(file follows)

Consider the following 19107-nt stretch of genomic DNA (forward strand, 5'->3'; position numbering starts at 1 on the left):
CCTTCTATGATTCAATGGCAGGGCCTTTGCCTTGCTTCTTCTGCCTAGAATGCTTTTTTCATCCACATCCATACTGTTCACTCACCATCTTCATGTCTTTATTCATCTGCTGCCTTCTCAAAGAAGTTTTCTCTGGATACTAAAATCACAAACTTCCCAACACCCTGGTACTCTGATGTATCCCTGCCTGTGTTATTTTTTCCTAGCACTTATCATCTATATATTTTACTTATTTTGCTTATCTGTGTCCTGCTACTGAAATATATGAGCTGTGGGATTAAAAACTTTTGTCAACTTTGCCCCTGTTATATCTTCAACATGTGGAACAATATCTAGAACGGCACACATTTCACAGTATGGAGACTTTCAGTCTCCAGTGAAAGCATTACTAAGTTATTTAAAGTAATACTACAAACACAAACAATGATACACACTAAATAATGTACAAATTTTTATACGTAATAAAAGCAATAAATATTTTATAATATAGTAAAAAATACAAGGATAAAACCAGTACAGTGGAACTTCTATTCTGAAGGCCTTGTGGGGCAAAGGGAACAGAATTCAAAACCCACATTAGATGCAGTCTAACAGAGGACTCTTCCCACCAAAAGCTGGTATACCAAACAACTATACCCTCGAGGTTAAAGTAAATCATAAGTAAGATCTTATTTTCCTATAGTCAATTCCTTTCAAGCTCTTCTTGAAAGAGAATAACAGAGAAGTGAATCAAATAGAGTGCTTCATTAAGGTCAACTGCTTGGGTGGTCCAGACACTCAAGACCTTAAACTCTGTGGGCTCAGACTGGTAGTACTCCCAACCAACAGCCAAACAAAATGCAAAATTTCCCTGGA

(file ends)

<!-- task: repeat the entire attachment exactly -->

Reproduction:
Consider the following 19107-nt stretch of genomic DNA (forward strand, 5'->3'; position numbering starts at 1 on the left):
CCTTCTATGATTCAATGGCAGGGCCTTTGCCTTGCTTCTTCTGCCTAGAATGCTTTTTTCATCCACATCCATACTGTTCACTCACCATCTTCATGTCTTTATTCATCTGCTGCCTTCTCAAAGAAGTTTTCTCTGGATACTAAAATCACAAACTTCCCAACACCCTGGTACTCTGATGTATCCCTGCCTGTGTTATTTTTTCCTAGCACTTATCATCTATATATTTTACTTATTTTGCTTATCTGTGTCCTGCTACTGAAATATATGAGCTGTGGGATTAAAAACTTTTGTCAACTTTGCCCCTGTTATATCTTCAACATGTGGAACAATATCTAGAACGGCACACATTTCACAGTATGGAGACTTTCAGTCTCCAGTGAAAGCATTACTAAGTTATTTAAAGTAATACTACAAACACAAACAATGATACACACTAAATAATGTACAAATTTTTATACGTAATAAAAGCAATAAATATTTTATAATATAGTAAAAAATACAAGGATAAAACCAGTACAGTGGAACTTCTATTCTGAAGGCCTTGTGGGGCAAAGGGAACAGAATTCAAAACCCACATTAGATGCAGTCTAACAGAGGACTCTTCCCACCAAAAGCTGGTATACCAAACAACTATACCCTCGAGGTTAAAGTAAATCATAAGTAAGATCTTATTTTCCTATAGTCAATTCCTTTCAAGCTCTTCTTGAAAGAGAATAACAGAGAAGTGAATCAAATAGAGTGCTTCATTAAGGTCAACTGCTTGGGTGGTCCAGACACTCAAGACCTTAAACTCTGTGGGCTCAGACTGGTAGTACTCCCAACCAACAGCCAAACAAAATGCAAAATTTCCCTGGA